Welcome to another rousing edition of Black Coffee, your off-beat weekly round-up of what’s been going on in the world of money and personal finance.
Yeah, I work over the holidays too. Merry Christmas, everyone!
Now grab yourself a cup of hot cocoa or some delicious egg nog and let’s get started …
He who has not Christmas in his heart will never find it under a tree.
— Roy L. Smith
‘They’re finding out now that no Christmas is coming!
‘I know what to do!’ the Grinch laughed in his throat. ‘I’ll make a quick Santy Claus hat and a coat.’
And he chuckled and clucked, ‘What a great Grinchy trick. With this coat and this hat, I’ll look like Saint Nick!’
— Dr. Seuss, How the Grinch Stole Christmas
Credits and Debits
Debit: I’m sorry to see that many parents in the People’s Socialist ParadiseTM of Venezuela are telling their kids that Santa Claus isn’t coming this year, thanks to an economic collapse brought about by the government’s insane wealth redistribution policies. Think: How the Grinch Stole Christmas— but without the happy ending.
Debit: For his part, President Nicolas Maduro blames his nation’s economic collapse on “evil businessmen.” In fact, he recently jailed two toy company executives and seized nearly 4 million playthings from the business, which are now being distributed to the poor for free. That’ll teach those capitalist Scrooges … to stop producing things of value in Venezuela.
Debit: Although Venezuela’s toy industry will probably never return, Maduro seems to consider himself a genius. From Reuters: “That’s what you call a reinforcement for Father Christmas, right?” el Presidente laughed, stroking his mustache during a recent speech on state TV. “Saint Nicolas without a beard; Saint Nicolas with a mustache!” Right. Ho, ho, ho.
Credit: On a related note, nationwide looting and civil unrest prodded “Saint Nicolas” to temporarily rescind his mindless ban on cash last week. Why? Because the ban had essentially brought what little was left of his country’s dysfunctional economy to a standstill. Of course, Maduro had a scapegoat for that debacle too: “international sabotage.” No, really.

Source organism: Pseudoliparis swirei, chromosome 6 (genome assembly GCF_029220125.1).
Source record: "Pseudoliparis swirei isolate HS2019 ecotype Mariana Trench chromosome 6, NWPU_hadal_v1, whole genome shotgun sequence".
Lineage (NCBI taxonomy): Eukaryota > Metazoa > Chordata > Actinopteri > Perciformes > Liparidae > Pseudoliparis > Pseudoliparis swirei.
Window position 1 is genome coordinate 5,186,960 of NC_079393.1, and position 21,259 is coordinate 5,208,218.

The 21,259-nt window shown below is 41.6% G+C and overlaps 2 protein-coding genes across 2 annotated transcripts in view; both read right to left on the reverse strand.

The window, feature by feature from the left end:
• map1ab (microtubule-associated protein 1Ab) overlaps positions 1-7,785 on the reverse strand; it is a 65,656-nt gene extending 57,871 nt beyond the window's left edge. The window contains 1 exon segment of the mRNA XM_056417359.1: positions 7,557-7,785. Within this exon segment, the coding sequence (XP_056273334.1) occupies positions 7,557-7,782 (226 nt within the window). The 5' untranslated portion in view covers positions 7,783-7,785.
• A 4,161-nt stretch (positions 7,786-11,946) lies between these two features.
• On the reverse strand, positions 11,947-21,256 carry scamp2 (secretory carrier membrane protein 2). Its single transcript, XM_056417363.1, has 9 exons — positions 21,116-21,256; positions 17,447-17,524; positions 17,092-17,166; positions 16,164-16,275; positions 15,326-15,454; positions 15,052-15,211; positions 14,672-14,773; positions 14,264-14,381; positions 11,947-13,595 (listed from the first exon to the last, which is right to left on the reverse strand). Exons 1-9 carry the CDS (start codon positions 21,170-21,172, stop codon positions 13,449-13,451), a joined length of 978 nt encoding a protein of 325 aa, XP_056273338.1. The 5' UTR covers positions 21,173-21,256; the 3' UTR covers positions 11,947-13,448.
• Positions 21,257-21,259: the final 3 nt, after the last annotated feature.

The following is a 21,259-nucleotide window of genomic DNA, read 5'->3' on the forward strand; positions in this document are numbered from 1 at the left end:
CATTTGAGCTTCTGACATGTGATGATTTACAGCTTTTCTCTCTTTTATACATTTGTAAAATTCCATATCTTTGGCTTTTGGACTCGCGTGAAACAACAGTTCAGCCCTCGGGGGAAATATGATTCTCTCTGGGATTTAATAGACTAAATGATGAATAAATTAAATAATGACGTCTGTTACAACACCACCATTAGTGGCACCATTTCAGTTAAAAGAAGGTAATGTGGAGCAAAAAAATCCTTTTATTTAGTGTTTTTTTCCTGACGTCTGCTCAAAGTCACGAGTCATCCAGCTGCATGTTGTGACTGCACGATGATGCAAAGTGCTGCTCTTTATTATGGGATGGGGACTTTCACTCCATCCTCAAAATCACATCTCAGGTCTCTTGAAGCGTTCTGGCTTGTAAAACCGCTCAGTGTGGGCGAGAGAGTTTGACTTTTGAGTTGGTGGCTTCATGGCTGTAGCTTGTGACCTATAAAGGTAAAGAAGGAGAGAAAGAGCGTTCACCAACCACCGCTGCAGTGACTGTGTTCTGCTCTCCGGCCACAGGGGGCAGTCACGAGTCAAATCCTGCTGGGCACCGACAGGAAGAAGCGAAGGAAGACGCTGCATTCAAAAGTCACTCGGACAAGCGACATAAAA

Debit: Meanwhile, India is thinking about doubling down on their decision to eliminate almost 90% of their nation’s currency — government officials are now actually considering a limit on how much cash people can keep in their homes. Unbelievable. Do you smell that? Do ya? It’s called tyranny.
Credit: In other news, the Dow is in the midst of a Santa Claus rally, finishing its seventh consecutive week in green figures. At the closing bell on Friday, the Dow was just 66 points from the 20,000 point milestone, thanks to a euphoric market that has seen the Dow gain 12% since the election. Go figure.
Debit: To show you how crazy the market is, Caterpillar was up more than 2% for the week despite posting its 48th consecutive month of declining sales. One can only imagine how high Cat shares will soar if they ever manage to announce that their orders book is expanding.
Debit: At the same time, Janet Yellen is continuing to peddle the meme that the economy is rosy — and even raised interest rates last week to “prove” it. But as Craig Hemke from TF Metals Report asks, how can the economy be in good shape when 7 in 10 Americans don’t even have $1000 in savings?
Debit: By the way, Yellen also claims that the US is in the midst of the “strongest job market in nearly a decade.” I wonder if she would change her opinion if she knew that the percentage of young American adults living with their parents is currently at a 75-year high. Then again, she probably does know that; it just doesn’t fit their narrative.